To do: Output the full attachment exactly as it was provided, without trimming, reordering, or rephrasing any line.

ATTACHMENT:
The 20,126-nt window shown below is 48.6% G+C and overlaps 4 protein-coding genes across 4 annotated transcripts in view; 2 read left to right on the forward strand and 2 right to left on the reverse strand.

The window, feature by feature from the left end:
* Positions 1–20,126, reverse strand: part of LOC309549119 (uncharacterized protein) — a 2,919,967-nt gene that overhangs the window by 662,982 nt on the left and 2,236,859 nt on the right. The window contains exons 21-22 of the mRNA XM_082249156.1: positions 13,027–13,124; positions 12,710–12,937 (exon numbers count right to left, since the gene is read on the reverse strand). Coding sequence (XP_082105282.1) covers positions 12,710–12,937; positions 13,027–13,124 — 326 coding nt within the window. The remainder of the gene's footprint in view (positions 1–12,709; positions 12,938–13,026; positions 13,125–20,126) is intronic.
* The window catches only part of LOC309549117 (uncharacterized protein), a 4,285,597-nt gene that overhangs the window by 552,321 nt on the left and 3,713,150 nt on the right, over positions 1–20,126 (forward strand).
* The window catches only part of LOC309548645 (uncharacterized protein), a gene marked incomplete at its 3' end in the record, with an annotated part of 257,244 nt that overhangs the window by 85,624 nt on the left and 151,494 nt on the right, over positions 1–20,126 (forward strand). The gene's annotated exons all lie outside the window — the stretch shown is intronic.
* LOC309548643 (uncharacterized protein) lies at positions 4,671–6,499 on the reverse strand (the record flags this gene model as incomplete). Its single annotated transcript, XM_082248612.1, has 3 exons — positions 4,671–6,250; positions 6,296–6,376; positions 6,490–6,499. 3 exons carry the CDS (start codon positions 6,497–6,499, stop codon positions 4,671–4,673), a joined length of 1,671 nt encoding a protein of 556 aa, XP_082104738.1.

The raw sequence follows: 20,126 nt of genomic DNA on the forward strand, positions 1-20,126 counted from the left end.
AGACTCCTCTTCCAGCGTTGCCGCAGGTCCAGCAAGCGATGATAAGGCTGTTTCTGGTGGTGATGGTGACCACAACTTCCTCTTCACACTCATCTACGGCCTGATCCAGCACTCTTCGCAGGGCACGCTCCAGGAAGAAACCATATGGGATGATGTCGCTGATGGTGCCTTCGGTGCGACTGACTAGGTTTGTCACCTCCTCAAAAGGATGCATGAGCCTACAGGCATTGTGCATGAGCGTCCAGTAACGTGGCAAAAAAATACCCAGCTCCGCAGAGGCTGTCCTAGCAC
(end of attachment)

The 20,126-nt window shown below is 48.6% G+C and overlaps 4 protein-coding genes across 4 annotated transcripts in view; 2 read left to right on the forward strand and 2 right to left on the reverse strand.

The window, feature by feature from the left end:
* Positions 1–20,126, reverse strand: part of LOC309549119 (uncharacterized protein) — a 2,919,967-nt gene that overhangs the window by 662,982 nt on the left and 2,236,859 nt on the right. The window contains exons 21-22 of the mRNA XM_082249156.1: positions 13,027–13,124; positions 12,710–12,937 (exon numbers count right to left, since the gene is read on the reverse strand). Coding sequence (XP_082105282.1) covers positions 12,710–12,937; positions 13,027–13,124 — 326 coding nt within the window. The remainder of the gene's footprint in view (positions 1–12,709; positions 12,938–13,026; positions 13,125–20,126) is intronic.
* The window catches only part of LOC309549117 (uncharacterized protein), a 4,285,597-nt gene that overhangs the window by 552,321 nt on the left and 3,713,150 nt on the right, over positions 1–20,126 (forward strand).
* The window catches only part of LOC309548645 (uncharacterized protein), a gene marked incomplete at its 3' end in the record, with an annotated part of 257,244 nt that overhangs the window by 85,624 nt on the left and 151,494 nt on the right, over positions 1–20,126 (forward strand). The gene's annotated exons all lie outside the window — the stretch shown is intronic.
* LOC309548643 (uncharacterized protein) lies at positions 4,671–6,499 on the reverse strand (the record flags this gene model as incomplete). Its single annotated transcript, XM_082248612.1, has 3 exons — positions 4,671–6,250; positions 6,296–6,376; positions 6,490–6,499. 3 exons carry the CDS (start codon positions 6,497–6,499, stop codon positions 4,671–4,673), a joined length of 1,671 nt encoding a protein of 556 aa, XP_082104738.1.

The raw sequence follows: 20,126 nt of genomic DNA on the forward strand, positions 1-20,126 counted from the left end.
AGACTCCTCTTCCAGCGTTGCCGCAGGTCCAGCAAGCGATGATAAGGCTGTTTCTGGTGGTGATGGTGACCACAACTTCCTCTTCACACTCATCTACGGCCTGATCCAGCACTCTTCGCAGGGCACGCTCCAGGAAGAAACCATATGGGATGATGTCGCTGATGGTGCCTTCGGTGCGACTGACTAGGTTTGTCACCTCCTCAAAAGGATGCATGAGCCTACAGGCATTGTGCATGAGCGTCCAGTAACGTGGCAAAAAAATACCCAGCTCCGCAGAGGCTGTCCTAGCAC